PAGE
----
9 Cooking Tips Straight From Chicago’s Hottest Chefs

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Part of being a true -ista is knowing your way around the kitchen, and we don’t mean knowing how to order from Seamless.

Ready to up your game but need a few cooking tips, especially with Christmas right around the corner? Get ready with these 9 cooking tips straight from Chicago’s hottest chefs.

 


 

1.  Roasting a Chicken

how to cook like a chefIt may look like a giant feat but a chicken is pretty good at roasting itself. Start off by removing the gizzards and rinsing and drying it off.  Stuff peeled/sliced garlic and various herbs like rosemary and sage underneath the skin, heavily season the outside with salt and pepper, pour a little white wine in the cavity and stuff the sucker with half a lemon or more herbs and root vegetables.

It’s best to truss the bird to maintain moisture, but if you don’t have kitchen twine, I’ve had luck using skewers or just tucking the legs and wings underneath the belly. Throw it in a roasting pan, put a few pats of butter on the top, cover it and cook it in the oven at 375 degrees. Sit back and just listen for the crackle. After about 30 minutes, uncover to brown your skin. Once it’s almost done, drop a chopped herb of your choice, like thyme, into the fat drippings that have collected in the pan — the heat will open up the herbs and you can glaze the bird with this delicious concoction.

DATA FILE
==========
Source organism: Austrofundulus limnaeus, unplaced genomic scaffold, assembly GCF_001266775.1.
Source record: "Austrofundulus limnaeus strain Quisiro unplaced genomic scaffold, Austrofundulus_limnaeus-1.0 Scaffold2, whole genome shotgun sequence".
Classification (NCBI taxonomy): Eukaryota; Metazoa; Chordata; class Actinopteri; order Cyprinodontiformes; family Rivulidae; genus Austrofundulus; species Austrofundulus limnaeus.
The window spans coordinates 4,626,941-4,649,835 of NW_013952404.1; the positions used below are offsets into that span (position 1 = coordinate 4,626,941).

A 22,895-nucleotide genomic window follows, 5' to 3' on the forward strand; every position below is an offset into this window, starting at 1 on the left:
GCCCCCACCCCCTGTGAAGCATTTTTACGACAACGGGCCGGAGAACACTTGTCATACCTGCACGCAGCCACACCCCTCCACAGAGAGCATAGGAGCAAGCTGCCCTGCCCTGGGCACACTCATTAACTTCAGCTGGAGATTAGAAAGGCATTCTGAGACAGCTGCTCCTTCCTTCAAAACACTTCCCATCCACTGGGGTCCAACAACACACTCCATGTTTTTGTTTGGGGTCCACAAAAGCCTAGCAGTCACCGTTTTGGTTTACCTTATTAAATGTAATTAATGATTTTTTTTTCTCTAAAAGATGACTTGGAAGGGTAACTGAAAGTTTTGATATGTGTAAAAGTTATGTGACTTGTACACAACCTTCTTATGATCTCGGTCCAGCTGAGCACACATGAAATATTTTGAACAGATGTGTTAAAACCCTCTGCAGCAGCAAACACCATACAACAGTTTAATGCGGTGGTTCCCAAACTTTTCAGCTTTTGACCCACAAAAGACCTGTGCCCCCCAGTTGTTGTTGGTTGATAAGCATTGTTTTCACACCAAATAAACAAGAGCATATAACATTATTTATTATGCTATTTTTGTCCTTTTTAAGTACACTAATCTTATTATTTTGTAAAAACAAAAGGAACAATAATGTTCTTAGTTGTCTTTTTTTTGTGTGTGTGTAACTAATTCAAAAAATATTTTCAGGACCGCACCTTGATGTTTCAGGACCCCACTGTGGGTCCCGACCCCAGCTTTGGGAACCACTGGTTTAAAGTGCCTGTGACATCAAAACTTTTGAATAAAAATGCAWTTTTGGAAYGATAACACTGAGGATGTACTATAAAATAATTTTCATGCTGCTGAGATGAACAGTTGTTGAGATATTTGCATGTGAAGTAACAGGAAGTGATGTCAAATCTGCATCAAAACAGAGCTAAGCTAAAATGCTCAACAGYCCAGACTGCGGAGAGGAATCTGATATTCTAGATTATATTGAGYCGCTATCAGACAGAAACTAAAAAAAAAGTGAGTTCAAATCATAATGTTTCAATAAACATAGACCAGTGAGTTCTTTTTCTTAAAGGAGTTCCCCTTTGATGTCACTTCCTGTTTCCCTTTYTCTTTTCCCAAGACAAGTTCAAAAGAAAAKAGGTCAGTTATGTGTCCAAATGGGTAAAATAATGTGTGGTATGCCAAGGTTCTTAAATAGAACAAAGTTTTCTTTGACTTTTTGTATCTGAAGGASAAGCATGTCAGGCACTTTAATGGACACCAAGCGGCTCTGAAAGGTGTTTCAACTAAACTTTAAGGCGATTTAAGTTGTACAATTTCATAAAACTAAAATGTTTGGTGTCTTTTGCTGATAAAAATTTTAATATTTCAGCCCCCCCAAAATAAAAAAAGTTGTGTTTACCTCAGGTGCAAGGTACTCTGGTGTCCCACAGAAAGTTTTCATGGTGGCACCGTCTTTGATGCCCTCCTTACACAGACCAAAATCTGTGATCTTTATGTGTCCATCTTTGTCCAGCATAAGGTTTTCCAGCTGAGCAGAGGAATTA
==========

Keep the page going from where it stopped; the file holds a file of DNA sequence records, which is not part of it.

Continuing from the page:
For a quick one pot meal, Joe Campagna – author of Chicago Food Snob and former chef – recommends adding some root vegetables, onions and garlic underneath your chicken for some chicken fat roasted vegetables. Campagna also recommends adding a little stock to the bottom of the pan so the vegetables don’t burn and finishing off with herbs and butter. PS. Save the bones for later.

 


 

2.  Deglazing

 

Dorling Kindersley / Getty Images

Dorling Kindersley / Getty Images

You decided to make chicken or a steak and are left with half of it stuck on the bottom of the pan. Don’t worry, those bits are called fonds, which are everything that non-stick pot makers despise. You are still in the game here and can use a simple trick called deglazing  to keep going. Just add a liquid of your choice, (wine, vinegar, stock, etc.) and stir to get everything off the bottom. Throw in some butter or oil, sweat some onions until translucent, and add some wine and salt and more butter if you’re feeling devilish. Remove from the heat to prevent further cooking, and now you have a sauce at play.

Matt Troost, the Executive Chef at Three Aces and the newly opened Charlatan, recommends an emulsified butter sauce for an easy go-to:

Heat a pan on medium high, throw in a chunk of butter and let the butter brown as it melts. (Don’t shake it, chef warns.) Add an almost equal amount of stock, vinegar, or anything else you want to make into a sauce and emulsify (another food word for blend) it. If too thin, reduce it by simmering longer, if too fatty and broken, add more liquid.

 


 

3.  DIY Salad Dressing

It’s so easy to buy dressing from the bottle, but most are laden with high fructose corn syrup. The basic vinaigrette uses simple balsamic vinegar, olive oil and salt and pepper whisked together until emulsified.